28      It follows from the foregoing that the Court has jurisdiction to answer the questions referred.

 Consideration of the questions referred

29      By its questions, the referring court asks, in essence (i) whether the declaration made by the Federal Republic of Germany under Article 55(1)(a) of the CISA remains valid and (ii) if Question 1 is answered in the negative, whether the accused’s case has been ‘finally disposed of’, for the purposes of Article 54 of the CISA and Article 50 of the Charter, in circumstances such as those at issue in the main proceedings.

30      Since the question of the possible applicability of the exception in Article 55(1)(a) of the CISA to the ne bis in idem rule will arise only when, in circumstances such as those in issue in the main proceedings, that rule applies because a person’s trial has been ‘finally disposed of’ within the meaning of Article 54 of the CISA, it is appropriate to start by answering Question 2.

 Question 2

31      It should be recalled at the outset that the Court has already held — at paragraph 35 of the judgment of 5 June 2014 in M (C‑398/12, EU:C:2014:1057) — that, since the right not to be tried or punished twice in criminal proceedings for the same offence is set out both in Article 54 of the CISA and in Article 50 of the Charter, Article 54 must be interpreted in the light of Article 50.

32      The Court therefore considers that, by Question 2, the referring court is essentially asking whether the ne bis in idem principle laid down in Article 54 of the CISA, read in the light of Article 50 of the Charter, must be interpreted as meaning that a decision of the public prosecutor terminating criminal proceedings and finally closing the investigation procedure against a person — albeit with the possibility of its being reopened or annulled, without any penalties having been imposed, may be characterised as a final decision for the purposes of those articles, when that procedure was closed without a detailed investigation having been carried out.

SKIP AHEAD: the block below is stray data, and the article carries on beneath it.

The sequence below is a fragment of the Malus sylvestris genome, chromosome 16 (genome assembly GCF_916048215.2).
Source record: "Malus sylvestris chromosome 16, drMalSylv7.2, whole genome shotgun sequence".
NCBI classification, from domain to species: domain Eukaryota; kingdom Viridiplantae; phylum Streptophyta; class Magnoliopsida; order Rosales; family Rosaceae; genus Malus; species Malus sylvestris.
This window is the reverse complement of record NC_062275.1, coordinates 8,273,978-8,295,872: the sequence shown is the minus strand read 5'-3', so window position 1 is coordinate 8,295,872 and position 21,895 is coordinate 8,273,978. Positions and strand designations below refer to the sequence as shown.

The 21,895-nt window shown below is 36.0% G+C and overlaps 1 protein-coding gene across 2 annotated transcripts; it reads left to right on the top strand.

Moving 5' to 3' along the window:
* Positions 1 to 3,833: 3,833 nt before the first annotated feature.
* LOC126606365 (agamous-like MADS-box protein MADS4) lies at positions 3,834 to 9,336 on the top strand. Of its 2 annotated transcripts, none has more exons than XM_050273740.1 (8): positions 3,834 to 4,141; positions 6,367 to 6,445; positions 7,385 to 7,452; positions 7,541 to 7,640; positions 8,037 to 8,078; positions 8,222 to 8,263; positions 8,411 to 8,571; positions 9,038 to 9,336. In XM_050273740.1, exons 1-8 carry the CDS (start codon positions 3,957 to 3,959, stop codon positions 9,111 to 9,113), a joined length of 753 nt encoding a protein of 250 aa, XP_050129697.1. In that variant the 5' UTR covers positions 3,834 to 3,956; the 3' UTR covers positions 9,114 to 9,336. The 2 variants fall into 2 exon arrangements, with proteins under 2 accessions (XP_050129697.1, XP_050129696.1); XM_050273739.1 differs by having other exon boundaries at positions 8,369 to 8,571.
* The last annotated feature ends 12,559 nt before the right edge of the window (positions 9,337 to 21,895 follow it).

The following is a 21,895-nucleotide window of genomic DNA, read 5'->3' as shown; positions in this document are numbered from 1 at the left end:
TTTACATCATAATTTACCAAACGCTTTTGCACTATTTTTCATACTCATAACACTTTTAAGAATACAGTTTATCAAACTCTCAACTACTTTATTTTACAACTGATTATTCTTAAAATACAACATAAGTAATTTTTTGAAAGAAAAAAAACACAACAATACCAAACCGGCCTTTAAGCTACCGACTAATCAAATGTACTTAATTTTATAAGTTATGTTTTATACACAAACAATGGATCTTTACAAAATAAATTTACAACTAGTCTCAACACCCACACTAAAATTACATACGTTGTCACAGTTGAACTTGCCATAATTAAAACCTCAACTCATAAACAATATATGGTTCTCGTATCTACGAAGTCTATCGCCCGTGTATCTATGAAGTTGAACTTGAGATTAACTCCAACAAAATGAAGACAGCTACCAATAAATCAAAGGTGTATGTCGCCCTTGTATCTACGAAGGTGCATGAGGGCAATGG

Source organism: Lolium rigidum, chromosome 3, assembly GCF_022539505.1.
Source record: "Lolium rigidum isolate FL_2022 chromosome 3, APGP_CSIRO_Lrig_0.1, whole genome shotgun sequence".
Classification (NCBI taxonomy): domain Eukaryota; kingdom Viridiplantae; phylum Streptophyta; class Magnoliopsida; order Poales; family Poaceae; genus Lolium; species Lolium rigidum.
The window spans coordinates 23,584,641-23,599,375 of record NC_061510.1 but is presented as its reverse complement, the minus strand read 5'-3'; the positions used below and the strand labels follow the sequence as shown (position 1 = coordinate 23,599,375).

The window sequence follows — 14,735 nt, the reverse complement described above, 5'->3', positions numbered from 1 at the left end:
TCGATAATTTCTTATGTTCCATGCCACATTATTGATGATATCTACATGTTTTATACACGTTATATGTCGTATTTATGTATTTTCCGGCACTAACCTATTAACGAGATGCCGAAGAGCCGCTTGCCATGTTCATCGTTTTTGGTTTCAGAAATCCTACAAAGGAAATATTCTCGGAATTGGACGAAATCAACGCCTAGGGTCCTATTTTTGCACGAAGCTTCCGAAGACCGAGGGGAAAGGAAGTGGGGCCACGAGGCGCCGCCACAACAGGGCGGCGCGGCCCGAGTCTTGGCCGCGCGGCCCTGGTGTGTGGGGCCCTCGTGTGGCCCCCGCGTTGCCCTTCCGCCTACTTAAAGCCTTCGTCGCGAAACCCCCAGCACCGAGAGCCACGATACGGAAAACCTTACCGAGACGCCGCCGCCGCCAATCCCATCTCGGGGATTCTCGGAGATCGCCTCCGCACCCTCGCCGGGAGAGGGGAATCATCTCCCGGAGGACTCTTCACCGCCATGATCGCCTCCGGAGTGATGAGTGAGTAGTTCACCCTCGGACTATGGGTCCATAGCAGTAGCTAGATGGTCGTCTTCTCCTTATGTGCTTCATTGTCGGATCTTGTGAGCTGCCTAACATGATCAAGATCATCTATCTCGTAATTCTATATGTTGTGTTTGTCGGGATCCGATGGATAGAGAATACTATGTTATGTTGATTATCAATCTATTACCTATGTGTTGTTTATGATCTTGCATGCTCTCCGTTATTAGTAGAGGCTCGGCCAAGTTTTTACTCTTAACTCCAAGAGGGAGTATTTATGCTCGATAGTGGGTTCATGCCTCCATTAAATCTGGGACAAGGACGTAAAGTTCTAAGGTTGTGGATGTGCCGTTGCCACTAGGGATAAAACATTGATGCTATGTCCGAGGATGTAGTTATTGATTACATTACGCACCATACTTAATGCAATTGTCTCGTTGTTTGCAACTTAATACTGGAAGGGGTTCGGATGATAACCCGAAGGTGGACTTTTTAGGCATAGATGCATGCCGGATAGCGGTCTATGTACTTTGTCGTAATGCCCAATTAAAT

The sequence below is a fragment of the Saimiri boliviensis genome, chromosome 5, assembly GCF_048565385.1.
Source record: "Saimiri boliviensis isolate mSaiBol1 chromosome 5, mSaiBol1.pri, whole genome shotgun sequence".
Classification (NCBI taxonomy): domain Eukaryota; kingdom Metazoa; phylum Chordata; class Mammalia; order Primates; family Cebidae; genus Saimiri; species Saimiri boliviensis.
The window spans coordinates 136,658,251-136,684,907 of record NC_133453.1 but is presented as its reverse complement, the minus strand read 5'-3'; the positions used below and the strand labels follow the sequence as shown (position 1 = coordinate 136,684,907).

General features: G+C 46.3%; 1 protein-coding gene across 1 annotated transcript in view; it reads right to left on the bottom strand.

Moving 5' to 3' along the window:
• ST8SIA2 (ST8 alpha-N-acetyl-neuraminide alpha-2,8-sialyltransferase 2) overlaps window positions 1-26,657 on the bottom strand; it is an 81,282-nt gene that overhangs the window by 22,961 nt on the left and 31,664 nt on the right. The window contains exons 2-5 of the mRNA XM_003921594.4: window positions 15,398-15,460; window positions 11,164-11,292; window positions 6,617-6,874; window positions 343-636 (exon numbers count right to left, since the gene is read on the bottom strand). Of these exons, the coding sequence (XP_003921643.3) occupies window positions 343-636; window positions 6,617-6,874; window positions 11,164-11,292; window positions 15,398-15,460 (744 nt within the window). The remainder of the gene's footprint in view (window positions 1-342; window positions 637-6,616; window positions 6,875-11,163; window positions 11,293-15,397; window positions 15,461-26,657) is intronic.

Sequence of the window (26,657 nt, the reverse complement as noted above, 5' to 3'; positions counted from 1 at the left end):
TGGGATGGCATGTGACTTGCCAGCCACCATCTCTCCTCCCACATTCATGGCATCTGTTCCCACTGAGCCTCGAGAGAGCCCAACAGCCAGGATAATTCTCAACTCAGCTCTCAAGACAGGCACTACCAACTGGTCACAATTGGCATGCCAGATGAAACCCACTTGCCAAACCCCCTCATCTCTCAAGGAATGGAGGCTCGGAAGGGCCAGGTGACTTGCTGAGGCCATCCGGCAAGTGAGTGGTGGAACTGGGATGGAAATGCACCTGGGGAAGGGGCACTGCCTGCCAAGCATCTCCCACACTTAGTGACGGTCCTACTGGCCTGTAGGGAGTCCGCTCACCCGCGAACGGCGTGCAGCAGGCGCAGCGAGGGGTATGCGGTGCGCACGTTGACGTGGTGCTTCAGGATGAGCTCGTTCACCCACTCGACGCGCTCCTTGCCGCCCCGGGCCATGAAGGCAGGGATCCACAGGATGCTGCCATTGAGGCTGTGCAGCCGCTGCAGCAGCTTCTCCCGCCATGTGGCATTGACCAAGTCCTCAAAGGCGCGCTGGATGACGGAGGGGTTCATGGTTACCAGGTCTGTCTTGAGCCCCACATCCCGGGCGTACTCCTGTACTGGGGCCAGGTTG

33      As is clear from the wording of Article 54 of the CISA, no one may be prosecuted in a Contracting State for the same acts as those in respect of which his trial has been ‘finally disposed of’ in another Contracting State.

34      For a person to be regarded as someone whose trial has been ‘finally disposed of’ within the meaning of Article 54 of the CISA, in relation to the acts which he is alleged to have committed, it is necessary, in the first place, that further prosecution has been definitively barred (see, to that effect, judgment of 5 June 2014 in M, C‑398/12, EU:C:2014:1057, paragraph 31 and the case-law cited).